Born from intimate discussions with friends, these five meditations on death from poet-philosopher François Cheng examine the multiple ways the prospect of death significantly shapes life and is, in fact, what makes life meaningful and sacred. The author shows that death is a transition in a longer living process not visible from the modern “black and white” view of life and death. He examines his experience of ancestor worship in his native China and the beliefs that underlies it: Our ancestors are alive in another form, that what is living can never die and what is dead has never lived. Cheng looks at the consequences of a world that has abandoned the sacred and avoids the mention of death, a world now blindly staggering through the chaos it has created, yet which can return to balance if we once again embrace the essential sacredness of life as well as death. Throughout these five heart-baring meditations, Cheng invites us to contemplate life in the light of our own death. He reveals that to be conscious of death gives our fate its full meaning. Our death is an integral part of our great adventure in becoming. For if birth is a seed, then death is the fruit--the final sacred product of a life well lived.
DEAR FRIENDS, we have reached the hour that announces night, that moment when the day ends, when another day arises. We feel the enlivening current of time passing: we submit to it, we consent to it. Thus let us accept the reversal of our position, and with it our perspective. Let us agree not to attach ourselves only to the side of life, but locate ourselves in the depths of the Double-realm, where we will enjoy a more comprehensive view of our personal becoming within the universal becoming. There, in the course of the ceaseless progress of the Way that proceeds from Nothing toward Everything, from Non-being toward Being, we too, from our profoundest depths, can follow the process that goes from death to life--and not from life to death--with a view to the fruit of the soul that will absorb pain and joy, tears and blood.
I do not want to fail to point out that the depths of the Double-realm is the ideal space for dialogue between the living and the dead. Let us be clear that this is not a matter of delighting in the universe of the dead. The dialogue in question simply involves beings who lived like us, who bear within every hunger and thirst, a whole world of unachieved desires, and who experience another state of life. Thus at the heart of the Double-realm, the dead are not, as is so often the case today, those transported like the nameless dying to some corner of the hospital and then, once dead, to some corner of the morgue, and finally to a box of ashes after cremation--those we avoid thinking about too much. On the contrary, here their murmurings reach us, infinitely moving and illuminating, murmurs that well up from the heart, words close to the essence, as though filtered by the great test. With the dead we gain by remaining all ears: they have much to say to us. Having undergone the great test, they are in some ways the initiated. They are in a position to rethink and relive life differently, to measure life by the yardstick of eternity. They can watch over us like so many guardian angels. Provided that we are not so ungrateful as to stash them among the forgotten, they can do something for us. Yes, in their way, they can protect us. This perspective can also help us to overcome our grief when we are in mourning.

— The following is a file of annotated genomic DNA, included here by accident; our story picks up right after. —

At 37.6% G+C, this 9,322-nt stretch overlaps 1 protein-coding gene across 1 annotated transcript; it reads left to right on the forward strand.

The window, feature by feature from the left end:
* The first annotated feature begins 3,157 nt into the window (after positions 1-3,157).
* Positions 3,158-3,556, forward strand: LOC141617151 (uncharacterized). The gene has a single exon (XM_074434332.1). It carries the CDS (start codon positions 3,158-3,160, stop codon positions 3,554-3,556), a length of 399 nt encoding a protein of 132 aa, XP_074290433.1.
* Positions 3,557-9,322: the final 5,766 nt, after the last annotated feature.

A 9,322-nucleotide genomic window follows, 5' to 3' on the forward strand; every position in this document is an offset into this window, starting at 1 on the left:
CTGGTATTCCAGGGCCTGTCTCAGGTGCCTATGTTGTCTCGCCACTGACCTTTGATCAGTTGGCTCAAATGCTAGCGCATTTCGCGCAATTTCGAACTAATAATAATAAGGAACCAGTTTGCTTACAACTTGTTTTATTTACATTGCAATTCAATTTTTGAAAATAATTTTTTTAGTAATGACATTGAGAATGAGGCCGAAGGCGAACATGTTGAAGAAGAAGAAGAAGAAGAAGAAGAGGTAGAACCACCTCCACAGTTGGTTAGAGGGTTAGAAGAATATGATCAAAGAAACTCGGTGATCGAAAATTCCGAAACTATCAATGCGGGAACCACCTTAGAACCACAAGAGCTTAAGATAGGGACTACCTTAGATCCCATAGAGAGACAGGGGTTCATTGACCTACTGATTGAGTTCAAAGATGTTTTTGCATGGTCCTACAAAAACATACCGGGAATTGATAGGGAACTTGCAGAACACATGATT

I express myself in this way partly because I come from a country that cultivated the worship of ancestors for thousands of years--even if this practice is fast disappearing today in China. For each family and village, the temple retained a register where the names of the ancestors were inscribed, and one learned to venerate them. In many houses alters were erected dedicated to them. On the Day of the Dead, many generations gathered around tombs, where each family member, bowing low, made the gesture of sweeping. A meal might also have been eaten together there, in an atmosphere of trusting, peaceful communion.